There are a few steps on the awscli-plugin-endpoint to install this plugin. If you do not wish to add this plugin, add --endopint-url to all commands below.

Your .aws/config file should look like:

[profile prp]

s3api =
    endpoint_url =

endpoint = awscli_plugin_endpoint


Since aws s3 doesn't support regionless s3 bucket, the user should use aws s3api instead.

  1. Create a bucket:

    aws s3api create-bucket --bucket my-bucket-name --profile prp 
  2. List objects in the bucket:

    aws s3api list-buckets --profile prp 
  3. Upload a file:

    aws s3api copy-object ~/hello.txt my-bucket-name --profile prp
  4. Upload a file and make it publicly accessible:

    aws s3api copy-object ~/hello.txt my-bucket-name --profile prp --acl public-read

    You can how access this file via a browser as

  5. Download a file:

    aws s3api copy-object my-bucket-name/hello.txt hello.txt 
  6. Give multiple users full access to the bucket (this does not extend permission to objects in the bucket, follow step #7 in addition to this step to allow shared access to the objects in the bucket):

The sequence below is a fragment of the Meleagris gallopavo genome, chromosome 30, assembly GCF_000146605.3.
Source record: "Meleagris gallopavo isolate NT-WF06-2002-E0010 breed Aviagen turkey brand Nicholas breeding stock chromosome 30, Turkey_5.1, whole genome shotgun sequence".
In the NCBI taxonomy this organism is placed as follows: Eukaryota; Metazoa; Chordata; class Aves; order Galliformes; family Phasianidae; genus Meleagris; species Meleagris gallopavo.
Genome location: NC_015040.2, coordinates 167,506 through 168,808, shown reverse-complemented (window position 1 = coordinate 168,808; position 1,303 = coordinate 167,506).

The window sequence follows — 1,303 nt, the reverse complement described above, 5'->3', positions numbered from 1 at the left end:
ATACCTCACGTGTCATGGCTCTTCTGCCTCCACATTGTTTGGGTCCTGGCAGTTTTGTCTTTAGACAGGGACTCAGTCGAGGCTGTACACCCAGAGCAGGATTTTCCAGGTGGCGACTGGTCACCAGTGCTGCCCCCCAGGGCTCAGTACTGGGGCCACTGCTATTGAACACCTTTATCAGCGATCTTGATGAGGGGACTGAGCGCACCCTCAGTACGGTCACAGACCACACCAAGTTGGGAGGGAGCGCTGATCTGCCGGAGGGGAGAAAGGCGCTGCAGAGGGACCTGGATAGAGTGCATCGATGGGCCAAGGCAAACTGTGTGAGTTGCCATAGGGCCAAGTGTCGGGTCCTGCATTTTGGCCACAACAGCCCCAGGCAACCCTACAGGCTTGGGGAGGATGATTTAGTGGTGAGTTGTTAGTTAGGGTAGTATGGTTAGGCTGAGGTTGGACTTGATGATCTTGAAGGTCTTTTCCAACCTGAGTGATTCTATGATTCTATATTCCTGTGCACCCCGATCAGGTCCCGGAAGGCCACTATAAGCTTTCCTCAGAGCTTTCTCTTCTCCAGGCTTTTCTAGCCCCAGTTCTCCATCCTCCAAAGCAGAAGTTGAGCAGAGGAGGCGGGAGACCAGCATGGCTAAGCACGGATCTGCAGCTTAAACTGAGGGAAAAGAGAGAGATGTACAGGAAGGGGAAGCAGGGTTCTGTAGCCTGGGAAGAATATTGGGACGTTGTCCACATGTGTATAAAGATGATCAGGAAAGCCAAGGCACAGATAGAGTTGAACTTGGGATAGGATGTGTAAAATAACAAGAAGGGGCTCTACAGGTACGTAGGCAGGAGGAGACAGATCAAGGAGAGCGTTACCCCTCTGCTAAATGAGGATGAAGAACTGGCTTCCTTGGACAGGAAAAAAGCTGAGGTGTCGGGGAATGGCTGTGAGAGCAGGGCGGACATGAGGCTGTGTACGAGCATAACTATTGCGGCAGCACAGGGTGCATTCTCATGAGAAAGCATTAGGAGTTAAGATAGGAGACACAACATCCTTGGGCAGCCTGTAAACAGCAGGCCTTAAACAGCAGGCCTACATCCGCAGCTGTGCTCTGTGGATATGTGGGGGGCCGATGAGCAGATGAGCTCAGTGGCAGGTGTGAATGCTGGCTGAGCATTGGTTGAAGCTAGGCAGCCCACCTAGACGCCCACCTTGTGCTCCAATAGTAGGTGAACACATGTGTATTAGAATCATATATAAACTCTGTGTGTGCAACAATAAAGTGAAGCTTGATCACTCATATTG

aws s3api put-bucket-acl --profile prp --bucket BUCKETNAME --grant-full-control id=<user1id>,id=<user2id>

    NOTE: These ID's need to be the name that the PRP sys admin uses when providing you your key and secret. Also note that this operation is not additive so if you first do id=user1 and later do id=user2, user1 will no longer have access. Instead call get-bucket-acl to get the list of id's and then use them as well as the new id.

  7. Give multiple users full access to all objects in the bucket (replace BUCKETNAME and create file policy.json):

     aws s3api put-bucket-policy --bucket BUCKETNAME --policy file://policy.json
     # Create file policy.json with the following text:
        "Statement": [
              "Effect": "Allow",
              "Principal": "*",
              "Action": [
              "Resource": "arn:aws:s3:::BUCKETNAME/*"

    More detailed policy.json examples at:

  8. Use awscli_plugin_endpoint

    Note that you can skip typing the endpoint everytime by using awscli_plugin_endpoint installation (assuming your awscli is set up correctly, with profile prp)

     pip install awscli-plugin-endpoint
     aws configure set plugins.endpoint awscli_plugin_endpoint
     aws configure --profile prp set s3api.endpoint_url